Additive’s idiosyncrasies — producing functional parts
The effect might be insignificant for a small part built within the typical additive manufacturing machine envelope. Yet the effect becomes pronounced as build sizes grow. The facility’s electron beam additive manufacturing machine from Sciaky can build parts as long as 85 cm. The figure above shows an extreme example of the residual stress the facility has found in such large components. A 3/4-inch steel plate became bent 3/4 inch at each end because of the forces built into this part as it was formed. The second photo in this figure illustrates a solution Sciaky has applied to this problem: building mirror images of the same part on opposite sides of the plate in order to balance the forces.
On a powder bed machine, says Dickman, the metal powder is expensive enough that a user needs a strategy for reclaiming and reusing powder left over after the build. The problem with this is that the powder at the end of the cycle is slightly different from the powder that began it. Smaller particles are inclined to melt more readily and tend to agglomerate onto the larger particles, so the leftover powder is biased toward larger particle sizes. Depending on the material purity requirements of the application, it might be possible to mix this leftover powder with virgin powder. But even at that, how many cycles is the powder good for before it has changed too much to assure a quality part? In any additive manufacturing process aimed at ongoing production, he says, the answer to this question has to be part of the process specifications. For CIMP-3D and other additive manufacturing firms, the implications and best practices of powder recycling is another area of study.
One final process consideration is perhaps the most fundamental: the metal from which the part is made. The choice of metal for a machined part might not be the right choice if that same part is redesigned to be produced additively. The design freedom of additive extends to the choice of material, because some materials that are difficult to machine are actually easy to apply in additive.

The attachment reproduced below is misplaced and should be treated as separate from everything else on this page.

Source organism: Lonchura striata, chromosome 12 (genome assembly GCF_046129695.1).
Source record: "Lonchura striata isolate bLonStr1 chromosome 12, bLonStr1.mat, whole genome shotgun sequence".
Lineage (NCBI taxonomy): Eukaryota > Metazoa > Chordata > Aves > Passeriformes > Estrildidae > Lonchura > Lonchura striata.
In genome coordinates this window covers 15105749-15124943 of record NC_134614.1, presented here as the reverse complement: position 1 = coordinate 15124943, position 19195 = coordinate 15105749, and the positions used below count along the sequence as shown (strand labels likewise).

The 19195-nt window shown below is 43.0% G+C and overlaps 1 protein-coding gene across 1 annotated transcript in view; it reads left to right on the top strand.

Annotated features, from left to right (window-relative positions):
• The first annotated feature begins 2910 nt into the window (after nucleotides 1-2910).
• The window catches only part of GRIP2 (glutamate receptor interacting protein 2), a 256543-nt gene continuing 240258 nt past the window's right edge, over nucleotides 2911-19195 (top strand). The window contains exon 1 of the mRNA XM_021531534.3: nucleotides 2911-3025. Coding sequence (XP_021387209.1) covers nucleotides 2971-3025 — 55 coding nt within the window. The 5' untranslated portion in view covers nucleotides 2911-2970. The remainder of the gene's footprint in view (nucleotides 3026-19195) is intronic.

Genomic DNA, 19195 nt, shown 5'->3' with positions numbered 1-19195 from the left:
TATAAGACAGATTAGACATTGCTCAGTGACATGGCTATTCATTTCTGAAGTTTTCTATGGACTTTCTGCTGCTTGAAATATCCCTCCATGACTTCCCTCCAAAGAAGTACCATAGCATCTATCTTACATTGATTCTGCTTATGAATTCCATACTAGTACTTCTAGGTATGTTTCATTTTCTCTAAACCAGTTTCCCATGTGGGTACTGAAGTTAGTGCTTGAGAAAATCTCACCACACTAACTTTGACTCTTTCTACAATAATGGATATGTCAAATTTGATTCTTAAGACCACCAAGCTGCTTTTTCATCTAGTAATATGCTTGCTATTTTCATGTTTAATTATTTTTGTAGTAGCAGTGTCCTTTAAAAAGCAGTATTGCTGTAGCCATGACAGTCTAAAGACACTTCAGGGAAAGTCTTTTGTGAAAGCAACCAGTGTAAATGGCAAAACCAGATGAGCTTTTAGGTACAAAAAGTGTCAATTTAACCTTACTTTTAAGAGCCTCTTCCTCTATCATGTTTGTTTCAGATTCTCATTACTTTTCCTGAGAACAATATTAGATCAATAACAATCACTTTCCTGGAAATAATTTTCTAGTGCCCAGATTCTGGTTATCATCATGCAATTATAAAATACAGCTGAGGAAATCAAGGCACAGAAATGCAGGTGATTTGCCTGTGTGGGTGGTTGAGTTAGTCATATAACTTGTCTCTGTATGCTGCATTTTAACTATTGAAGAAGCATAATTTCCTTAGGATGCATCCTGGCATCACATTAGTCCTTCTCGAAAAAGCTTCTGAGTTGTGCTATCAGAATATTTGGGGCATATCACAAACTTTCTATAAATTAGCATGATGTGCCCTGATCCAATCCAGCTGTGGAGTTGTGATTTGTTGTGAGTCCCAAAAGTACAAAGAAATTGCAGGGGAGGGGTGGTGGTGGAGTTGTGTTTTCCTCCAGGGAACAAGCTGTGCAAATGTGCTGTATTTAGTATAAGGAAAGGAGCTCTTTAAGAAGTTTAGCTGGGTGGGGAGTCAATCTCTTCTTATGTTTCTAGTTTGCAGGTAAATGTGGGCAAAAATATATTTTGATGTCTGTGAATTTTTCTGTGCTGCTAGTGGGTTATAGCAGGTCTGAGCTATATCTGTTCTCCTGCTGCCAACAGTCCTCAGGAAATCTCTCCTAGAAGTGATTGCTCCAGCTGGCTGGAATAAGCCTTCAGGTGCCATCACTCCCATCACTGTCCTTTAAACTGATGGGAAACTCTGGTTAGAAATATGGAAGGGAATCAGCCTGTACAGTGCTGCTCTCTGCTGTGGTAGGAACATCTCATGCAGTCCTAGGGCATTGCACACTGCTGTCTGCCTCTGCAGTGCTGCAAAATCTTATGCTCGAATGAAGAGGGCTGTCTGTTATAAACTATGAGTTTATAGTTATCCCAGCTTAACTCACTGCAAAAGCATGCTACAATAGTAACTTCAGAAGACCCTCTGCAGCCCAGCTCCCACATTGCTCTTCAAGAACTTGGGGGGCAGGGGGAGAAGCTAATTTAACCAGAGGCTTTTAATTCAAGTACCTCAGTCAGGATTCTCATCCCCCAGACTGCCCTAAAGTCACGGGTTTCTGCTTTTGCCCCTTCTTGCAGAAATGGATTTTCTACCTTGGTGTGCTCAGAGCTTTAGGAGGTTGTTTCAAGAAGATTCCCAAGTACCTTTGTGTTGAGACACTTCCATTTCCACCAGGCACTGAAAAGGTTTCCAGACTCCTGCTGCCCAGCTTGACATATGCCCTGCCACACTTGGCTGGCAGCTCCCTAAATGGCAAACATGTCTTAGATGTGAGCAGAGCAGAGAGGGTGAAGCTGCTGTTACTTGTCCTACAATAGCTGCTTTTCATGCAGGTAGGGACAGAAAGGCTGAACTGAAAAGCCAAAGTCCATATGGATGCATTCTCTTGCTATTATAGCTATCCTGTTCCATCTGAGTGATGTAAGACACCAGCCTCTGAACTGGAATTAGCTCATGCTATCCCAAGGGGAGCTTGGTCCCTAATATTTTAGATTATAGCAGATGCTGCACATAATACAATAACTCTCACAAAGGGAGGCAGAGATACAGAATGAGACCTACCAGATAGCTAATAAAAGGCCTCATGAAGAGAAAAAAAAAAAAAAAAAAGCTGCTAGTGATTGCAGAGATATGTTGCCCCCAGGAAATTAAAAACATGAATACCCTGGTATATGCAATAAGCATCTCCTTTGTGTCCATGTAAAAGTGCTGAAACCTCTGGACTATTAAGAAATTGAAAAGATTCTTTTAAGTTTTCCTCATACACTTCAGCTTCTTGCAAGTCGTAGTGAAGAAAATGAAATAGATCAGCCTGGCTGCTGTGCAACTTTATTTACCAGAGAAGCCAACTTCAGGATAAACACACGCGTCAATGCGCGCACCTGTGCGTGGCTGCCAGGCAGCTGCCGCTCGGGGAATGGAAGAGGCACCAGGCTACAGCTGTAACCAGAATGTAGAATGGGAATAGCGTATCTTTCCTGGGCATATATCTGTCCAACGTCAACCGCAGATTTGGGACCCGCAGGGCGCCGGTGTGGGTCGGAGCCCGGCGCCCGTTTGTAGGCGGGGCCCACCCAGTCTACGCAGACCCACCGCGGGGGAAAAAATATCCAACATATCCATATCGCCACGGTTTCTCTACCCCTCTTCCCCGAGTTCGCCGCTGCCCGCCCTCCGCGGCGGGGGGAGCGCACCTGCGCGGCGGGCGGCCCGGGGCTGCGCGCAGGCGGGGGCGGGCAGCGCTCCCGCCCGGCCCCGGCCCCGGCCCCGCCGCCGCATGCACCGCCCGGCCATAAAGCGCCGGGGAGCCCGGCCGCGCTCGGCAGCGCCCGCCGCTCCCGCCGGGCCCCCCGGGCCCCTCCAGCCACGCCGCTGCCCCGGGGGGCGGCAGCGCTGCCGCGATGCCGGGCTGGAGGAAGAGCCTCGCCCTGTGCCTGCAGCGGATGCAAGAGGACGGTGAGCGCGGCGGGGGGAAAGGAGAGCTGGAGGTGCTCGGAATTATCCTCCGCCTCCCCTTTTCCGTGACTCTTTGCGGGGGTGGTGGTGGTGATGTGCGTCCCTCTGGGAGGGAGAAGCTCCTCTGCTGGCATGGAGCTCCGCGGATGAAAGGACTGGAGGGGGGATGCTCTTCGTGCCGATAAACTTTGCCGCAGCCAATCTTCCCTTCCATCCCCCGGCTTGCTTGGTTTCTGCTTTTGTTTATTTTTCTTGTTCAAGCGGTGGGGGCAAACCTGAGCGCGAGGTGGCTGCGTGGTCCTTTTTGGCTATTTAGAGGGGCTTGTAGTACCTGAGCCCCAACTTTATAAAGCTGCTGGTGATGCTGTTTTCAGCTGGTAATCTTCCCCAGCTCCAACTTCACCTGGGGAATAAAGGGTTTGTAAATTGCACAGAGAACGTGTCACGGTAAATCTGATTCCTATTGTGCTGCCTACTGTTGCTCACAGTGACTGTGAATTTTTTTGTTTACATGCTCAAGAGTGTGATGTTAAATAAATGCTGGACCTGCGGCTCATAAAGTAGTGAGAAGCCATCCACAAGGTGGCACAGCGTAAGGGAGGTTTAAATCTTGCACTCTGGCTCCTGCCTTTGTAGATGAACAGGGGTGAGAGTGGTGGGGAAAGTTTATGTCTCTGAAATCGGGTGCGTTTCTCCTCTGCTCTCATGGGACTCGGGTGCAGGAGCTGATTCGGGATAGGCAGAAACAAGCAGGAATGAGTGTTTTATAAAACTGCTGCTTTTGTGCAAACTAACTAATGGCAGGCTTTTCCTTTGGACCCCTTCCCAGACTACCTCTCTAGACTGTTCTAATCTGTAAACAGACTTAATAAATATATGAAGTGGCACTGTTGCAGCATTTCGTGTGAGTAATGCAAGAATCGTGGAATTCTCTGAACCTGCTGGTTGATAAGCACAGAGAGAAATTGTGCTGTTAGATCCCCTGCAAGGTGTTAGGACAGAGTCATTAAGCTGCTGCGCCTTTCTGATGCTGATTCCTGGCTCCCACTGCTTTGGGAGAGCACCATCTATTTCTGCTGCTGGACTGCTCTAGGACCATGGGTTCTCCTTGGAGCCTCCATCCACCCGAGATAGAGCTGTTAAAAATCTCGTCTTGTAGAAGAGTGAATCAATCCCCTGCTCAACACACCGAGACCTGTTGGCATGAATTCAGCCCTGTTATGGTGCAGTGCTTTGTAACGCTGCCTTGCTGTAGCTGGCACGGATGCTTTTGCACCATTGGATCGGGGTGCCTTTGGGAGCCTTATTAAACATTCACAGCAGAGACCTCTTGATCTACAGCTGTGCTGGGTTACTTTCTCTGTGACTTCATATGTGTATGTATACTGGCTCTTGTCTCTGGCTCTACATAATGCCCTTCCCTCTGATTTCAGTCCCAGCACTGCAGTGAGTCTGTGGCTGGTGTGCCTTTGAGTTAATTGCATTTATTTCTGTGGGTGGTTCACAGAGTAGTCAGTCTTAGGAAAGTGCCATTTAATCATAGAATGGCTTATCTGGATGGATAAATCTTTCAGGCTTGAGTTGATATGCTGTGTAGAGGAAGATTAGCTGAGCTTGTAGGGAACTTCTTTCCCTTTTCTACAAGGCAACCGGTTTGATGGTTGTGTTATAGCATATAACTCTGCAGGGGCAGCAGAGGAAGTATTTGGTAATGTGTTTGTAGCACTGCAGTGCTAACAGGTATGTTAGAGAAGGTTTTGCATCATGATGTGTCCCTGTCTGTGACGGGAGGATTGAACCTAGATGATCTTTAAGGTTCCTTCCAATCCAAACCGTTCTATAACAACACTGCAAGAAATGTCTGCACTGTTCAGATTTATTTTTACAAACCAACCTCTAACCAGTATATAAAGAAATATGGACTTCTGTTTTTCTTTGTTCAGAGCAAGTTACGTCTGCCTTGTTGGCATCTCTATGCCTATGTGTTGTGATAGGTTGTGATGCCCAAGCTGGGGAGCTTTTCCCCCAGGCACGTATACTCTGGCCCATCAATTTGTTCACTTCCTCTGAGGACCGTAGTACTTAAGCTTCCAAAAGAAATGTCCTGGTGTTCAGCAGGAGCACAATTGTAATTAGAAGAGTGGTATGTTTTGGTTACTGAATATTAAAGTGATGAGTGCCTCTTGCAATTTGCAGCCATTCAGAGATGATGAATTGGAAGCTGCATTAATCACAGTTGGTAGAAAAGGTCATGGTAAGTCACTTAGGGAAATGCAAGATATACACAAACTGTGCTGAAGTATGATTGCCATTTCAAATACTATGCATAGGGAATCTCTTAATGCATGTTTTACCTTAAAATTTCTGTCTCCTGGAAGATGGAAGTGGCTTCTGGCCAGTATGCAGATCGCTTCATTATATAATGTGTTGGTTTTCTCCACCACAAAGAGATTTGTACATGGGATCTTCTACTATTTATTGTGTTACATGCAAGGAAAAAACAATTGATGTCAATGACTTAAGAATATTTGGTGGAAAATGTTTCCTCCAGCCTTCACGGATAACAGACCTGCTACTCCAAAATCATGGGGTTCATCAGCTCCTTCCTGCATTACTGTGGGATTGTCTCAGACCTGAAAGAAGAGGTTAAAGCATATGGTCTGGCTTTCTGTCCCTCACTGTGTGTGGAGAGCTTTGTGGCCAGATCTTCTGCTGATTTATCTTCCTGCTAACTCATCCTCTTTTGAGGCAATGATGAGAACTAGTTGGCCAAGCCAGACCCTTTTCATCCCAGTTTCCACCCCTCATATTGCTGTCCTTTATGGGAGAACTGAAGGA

The reverse is also true. Some aluminium alloys, for example, while easy to work with in machining, are more difficult to process using a laser-based additive process. Meanwhile, titanium alloys, which might be seen as challenging to machine, are the most proven and best-understood metals when it comes to additive processing. In fact, the ideal material for a topology-optimised form (point number 1) is likely to be titanium, because of its strength-to-weight properties. And if the optimisation removes enough material from the design, then the new titanium part is likely to be lighter than the previously solid part.
Though we seldom think of this, says Simpson, part materials are usually selected with an eye toward machining. Hard-to-machine materials have a strike against them in winning acceptance. Now, he says, it’s time to change that mindset, because that criterion biases us against certain metals that deserve to be more popular than they are.
Inconel, for example, has favourable properties appropriate to a range of applications. It should be used more widely than it is. It’s just that it’s difficult to machine. But in a near-net-shape additive process in which the amount of stock to be removed is much less, Inconel might be free to play a larger role. ETMM
This article first appeared in Additive Manufacturing, additivemanufacturinginsight.com, reprint courtesy of Gardner Business Media, Cincinnati, Ohio, US.